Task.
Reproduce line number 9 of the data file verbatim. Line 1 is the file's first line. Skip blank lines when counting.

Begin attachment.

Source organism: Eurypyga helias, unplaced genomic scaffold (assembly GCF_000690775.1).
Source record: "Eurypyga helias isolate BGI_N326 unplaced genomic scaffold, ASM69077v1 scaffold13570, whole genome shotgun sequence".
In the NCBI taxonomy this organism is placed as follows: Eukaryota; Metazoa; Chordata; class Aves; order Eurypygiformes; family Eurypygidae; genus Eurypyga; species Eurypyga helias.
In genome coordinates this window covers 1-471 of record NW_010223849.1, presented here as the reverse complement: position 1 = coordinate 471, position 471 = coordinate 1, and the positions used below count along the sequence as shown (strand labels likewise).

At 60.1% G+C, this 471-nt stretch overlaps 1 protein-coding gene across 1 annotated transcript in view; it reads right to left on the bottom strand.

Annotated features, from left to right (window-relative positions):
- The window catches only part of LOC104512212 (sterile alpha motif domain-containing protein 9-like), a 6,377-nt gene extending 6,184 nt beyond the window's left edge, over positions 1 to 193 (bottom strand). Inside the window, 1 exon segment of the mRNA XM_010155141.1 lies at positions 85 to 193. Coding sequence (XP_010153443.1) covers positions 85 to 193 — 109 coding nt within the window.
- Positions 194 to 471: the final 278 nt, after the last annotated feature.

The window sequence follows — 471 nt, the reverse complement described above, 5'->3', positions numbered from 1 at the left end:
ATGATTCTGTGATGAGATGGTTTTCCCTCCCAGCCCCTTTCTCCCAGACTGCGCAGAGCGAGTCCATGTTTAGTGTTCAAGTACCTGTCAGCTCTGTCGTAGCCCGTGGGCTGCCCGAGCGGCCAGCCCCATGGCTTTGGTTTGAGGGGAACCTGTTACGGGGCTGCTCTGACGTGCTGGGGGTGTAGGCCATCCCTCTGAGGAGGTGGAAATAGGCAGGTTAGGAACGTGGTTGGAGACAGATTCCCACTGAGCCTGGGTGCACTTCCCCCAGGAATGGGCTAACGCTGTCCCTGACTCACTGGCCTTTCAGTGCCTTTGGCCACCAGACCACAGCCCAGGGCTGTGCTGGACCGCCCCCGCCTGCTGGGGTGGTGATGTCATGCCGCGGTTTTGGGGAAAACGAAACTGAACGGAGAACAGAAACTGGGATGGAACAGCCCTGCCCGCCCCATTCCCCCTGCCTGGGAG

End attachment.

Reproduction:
The window sequence follows — 471 nt, the reverse complement described above, 5'->3', positions numbered from 1 at the left end: